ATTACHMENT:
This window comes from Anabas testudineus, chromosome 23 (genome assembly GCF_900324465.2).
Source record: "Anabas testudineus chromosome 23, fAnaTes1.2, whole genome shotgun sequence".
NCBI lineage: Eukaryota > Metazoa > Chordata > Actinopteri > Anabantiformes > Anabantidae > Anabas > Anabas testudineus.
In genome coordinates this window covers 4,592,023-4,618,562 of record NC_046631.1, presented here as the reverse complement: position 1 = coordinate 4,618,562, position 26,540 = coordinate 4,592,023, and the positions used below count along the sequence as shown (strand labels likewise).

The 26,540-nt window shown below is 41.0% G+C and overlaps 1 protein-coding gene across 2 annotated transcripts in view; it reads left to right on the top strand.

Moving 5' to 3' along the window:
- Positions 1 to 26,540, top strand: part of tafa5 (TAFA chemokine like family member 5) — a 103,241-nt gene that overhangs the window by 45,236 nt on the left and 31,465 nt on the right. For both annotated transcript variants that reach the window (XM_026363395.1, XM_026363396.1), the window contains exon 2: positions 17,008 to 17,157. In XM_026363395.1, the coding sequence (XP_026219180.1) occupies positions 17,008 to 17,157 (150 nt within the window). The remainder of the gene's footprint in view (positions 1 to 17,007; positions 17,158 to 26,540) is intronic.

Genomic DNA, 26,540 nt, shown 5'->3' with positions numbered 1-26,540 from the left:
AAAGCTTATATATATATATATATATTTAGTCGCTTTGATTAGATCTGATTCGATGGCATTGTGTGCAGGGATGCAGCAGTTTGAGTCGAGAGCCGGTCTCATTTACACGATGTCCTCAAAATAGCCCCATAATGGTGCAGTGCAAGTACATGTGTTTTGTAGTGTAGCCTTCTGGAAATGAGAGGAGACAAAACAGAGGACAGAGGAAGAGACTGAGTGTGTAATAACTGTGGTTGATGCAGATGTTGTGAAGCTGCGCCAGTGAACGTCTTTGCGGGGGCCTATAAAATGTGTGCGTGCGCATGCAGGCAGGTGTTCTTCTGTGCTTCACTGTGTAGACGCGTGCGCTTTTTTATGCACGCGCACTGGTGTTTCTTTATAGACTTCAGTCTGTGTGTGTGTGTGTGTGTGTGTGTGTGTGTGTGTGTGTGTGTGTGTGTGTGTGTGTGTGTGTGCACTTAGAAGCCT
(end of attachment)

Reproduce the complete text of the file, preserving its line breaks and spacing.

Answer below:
This window comes from Anabas testudineus, chromosome 23 (genome assembly GCF_900324465.2).
Source record: "Anabas testudineus chromosome 23, fAnaTes1.2, whole genome shotgun sequence".
NCBI lineage: Eukaryota > Metazoa > Chordata > Actinopteri > Anabantiformes > Anabantidae > Anabas > Anabas testudineus.
In genome coordinates this window covers 4,592,023-4,618,562 of record NC_046631.1, presented here as the reverse complement: position 1 = coordinate 4,618,562, position 26,540 = coordinate 4,592,023, and the positions used below count along the sequence as shown (strand labels likewise).

The 26,540-nt window shown below is 41.0% G+C and overlaps 1 protein-coding gene across 2 annotated transcripts in view; it reads left to right on the top strand.

Moving 5' to 3' along the window:
- Positions 1 to 26,540, top strand: part of tafa5 (TAFA chemokine like family member 5) — a 103,241-nt gene that overhangs the window by 45,236 nt on the left and 31,465 nt on the right. For both annotated transcript variants that reach the window (XM_026363395.1, XM_026363396.1), the window contains exon 2: positions 17,008 to 17,157. In XM_026363395.1, the coding sequence (XP_026219180.1) occupies positions 17,008 to 17,157 (150 nt within the window). The remainder of the gene's footprint in view (positions 1 to 17,007; positions 17,158 to 26,540) is intronic.

Genomic DNA, 26,540 nt, shown 5'->3' with positions numbered 1-26,540 from the left:
AAAGCTTATATATATATATATATATTTAGTCGCTTTGATTAGATCTGATTCGATGGCATTGTGTGCAGGGATGCAGCAGTTTGAGTCGAGAGCCGGTCTCATTTACACGATGTCCTCAAAATAGCCCCATAATGGTGCAGTGCAAGTACATGTGTTTTGTAGTGTAGCCTTCTGGAAATGAGAGGAGACAAAACAGAGGACAGAGGAAGAGACTGAGTGTGTAATAACTGTGGTTGATGCAGATGTTGTGAAGCTGCGCCAGTGAACGTCTTTGCGGGGGCCTATAAAATGTGTGCGTGCGCATGCAGGCAGGTGTTCTTCTGTGCTTCACTGTGTAGACGCGTGCGCTTTTTTATGCACGCGCACTGGTGTTTCTTTATAGACTTCAGTCTGTGTGTGTGTGTGTGTGTGTGTGTGTGTGTGTGTGTGTGTGTGTGTGTGTGTGTGTGTGTGTGCACTTAGAAGCCT